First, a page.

Posted by Collins Olayinka, Abuja | 10 March 2018 | 3,991 times
The Nigeria Labour Congress (NLC) has insisted that the new minimum wage must come into effect in July this year.
President of Congress, Ayuba Wabba, who told The Guardian in an exclusive interview in Abuja, yesterday, added that Congress would reject any date that is beyond July.
Wabba highlighted that arrangements have been finalised to sign the agreement in Kigali, Rwanda on March 21, this year.
He said: “Going by all the data submitted so far to the negotiation committee, we believe that a new wage is possible in July. Labour will reject any date that is beyond July and we have made that known to the government.”
The NLC chief also accused the Minister of Trade and Investment, Okechukwu Enelamah, of seeking to sign the Africa Continental Free Trade Agreement, without consulting labour, manufacturers and the National Assembly.
He stated: “Admittedly a free trade agreement is not a customs union in the sense that Member States abolish only tariffs between them, while maintaining their own tariffs on third world countries, but this would already be impossible.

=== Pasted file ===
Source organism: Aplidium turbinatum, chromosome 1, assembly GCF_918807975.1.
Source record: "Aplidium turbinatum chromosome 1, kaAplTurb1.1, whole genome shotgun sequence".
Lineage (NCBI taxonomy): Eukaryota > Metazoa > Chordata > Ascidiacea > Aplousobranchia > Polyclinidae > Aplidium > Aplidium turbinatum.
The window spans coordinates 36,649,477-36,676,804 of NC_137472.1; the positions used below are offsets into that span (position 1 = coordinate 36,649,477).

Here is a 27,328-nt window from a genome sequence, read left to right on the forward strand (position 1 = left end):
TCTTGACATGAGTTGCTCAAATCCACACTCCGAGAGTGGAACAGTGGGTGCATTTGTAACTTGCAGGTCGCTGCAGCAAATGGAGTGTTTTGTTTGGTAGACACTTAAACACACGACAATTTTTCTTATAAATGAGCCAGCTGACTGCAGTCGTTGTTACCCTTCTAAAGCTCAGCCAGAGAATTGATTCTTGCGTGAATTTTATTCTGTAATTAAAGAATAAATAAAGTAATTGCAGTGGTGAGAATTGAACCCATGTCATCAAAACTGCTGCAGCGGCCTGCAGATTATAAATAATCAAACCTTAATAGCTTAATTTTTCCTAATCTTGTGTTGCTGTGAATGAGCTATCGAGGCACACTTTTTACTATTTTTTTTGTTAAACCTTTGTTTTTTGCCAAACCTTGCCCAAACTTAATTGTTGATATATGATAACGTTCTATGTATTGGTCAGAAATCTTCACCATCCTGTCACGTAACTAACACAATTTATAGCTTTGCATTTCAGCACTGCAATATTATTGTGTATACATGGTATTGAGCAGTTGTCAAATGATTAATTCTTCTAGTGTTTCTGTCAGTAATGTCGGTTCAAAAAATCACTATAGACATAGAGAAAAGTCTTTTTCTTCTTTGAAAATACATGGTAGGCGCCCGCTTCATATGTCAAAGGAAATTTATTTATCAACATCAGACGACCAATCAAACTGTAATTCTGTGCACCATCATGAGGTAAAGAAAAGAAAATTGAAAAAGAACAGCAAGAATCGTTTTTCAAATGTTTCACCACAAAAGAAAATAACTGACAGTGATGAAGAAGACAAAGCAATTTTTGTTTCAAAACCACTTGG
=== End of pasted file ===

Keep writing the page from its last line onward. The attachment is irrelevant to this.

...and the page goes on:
“Far from promoting regional integration of the continent, it will disintegrate it strongly in opening wide the doors to multinationals already well implemented in most African countries and which would concentrate their activities in the most competitive countries from which they would export to the others.”
Wabba explained that the trade agreement, which is being pushed by the European Union and World Trade Organisation (WTO), would damage Africa’s economy and promote massive unemployment.
On his part, the Executive Secretary of the Organisation Trade Union of West Africa (OTUWA), John Odah, while faulting the agreement, said only Nigeria and The Gambia and other few countries in the continent are yet to sign the document.
He added: “Indeed, the new acronym is a new one. The old one was the Economic Partnership Agreement (EPA) they have been pushing, which has failed. The agreement is a bad move for the labour and manufacturers in the continent and will further subject Africa to the negative effects of the neo-liberal policies on the West.” (The Guardian)
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